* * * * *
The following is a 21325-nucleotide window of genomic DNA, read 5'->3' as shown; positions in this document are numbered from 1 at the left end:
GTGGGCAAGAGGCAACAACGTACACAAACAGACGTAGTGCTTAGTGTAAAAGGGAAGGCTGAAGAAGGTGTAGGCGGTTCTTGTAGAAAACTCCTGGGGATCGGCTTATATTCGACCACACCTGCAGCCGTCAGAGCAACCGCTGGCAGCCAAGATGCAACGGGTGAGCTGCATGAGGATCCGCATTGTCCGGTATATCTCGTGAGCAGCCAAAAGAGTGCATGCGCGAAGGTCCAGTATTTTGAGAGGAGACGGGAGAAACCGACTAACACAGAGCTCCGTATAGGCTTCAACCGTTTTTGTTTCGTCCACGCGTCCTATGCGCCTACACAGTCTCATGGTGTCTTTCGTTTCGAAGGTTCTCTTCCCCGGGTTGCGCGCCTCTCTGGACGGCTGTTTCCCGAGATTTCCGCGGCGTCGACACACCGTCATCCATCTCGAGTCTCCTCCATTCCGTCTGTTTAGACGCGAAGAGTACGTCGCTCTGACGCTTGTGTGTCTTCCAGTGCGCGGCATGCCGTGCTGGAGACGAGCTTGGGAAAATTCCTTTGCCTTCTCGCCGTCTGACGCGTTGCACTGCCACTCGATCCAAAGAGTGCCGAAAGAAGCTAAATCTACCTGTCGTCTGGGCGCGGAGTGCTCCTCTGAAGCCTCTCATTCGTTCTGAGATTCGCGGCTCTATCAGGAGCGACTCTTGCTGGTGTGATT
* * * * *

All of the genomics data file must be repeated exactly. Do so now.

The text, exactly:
The following is a 21325-nucleotide window of genomic DNA, read 5'->3' as shown; positions in this document are numbered from 1 at the left end:
GTGGGCAAGAGGCAACAACGTACACAAACAGACGTAGTGCTTAGTGTAAAAGGGAAGGCTGAAGAAGGTGTAGGCGGTTCTTGTAGAAAACTCCTGGGGATCGGCTTATATTCGACCACACCTGCAGCCGTCAGAGCAACCGCTGGCAGCCAAGATGCAACGGGTGAGCTGCATGAGGATCCGCATTGTCCGGTATATCTCGTGAGCAGCCAAAAGAGTGCATGCGCGAAGGTCCAGTATTTTGAGAGGAGACGGGAGAAACCGACTAACACAGAGCTCCGTATAGGCTTCAACCGTTTTTGTTTCGTCCACGCGTCCTATGCGCCTACACAGTCTCATGGTGTCTTTCGTTTCGAAGGTTCTCTTCCCCGGGTTGCGCGCCTCTCTGGACGGCTGTTTCCCGAGATTTCCGCGGCGTCGACACACCGTCATCCATCTCGAGTCTCCTCCATTCCGTCTGTTTAGACGCGAAGAGTACGTCGCTCTGACGCTTGTGTGTCTTCCAGTGCGCGGCATGCCGTGCTGGAGACGAGCTTGGGAAAATTCCTTTGCCTTCTCGCCGTCTGACGCGTTGCACTGCCACTCGATCCAAAGAGTGCCGAAAGAAGCTAAATCTACCTGTCGTCTGGGCGCGGAGTGCTCCTCTGAAGCCTCTCATTCGTTCTGAGATTCGCGGCTCTATCAGGAGCGACTCTTGCTGGTGTGATT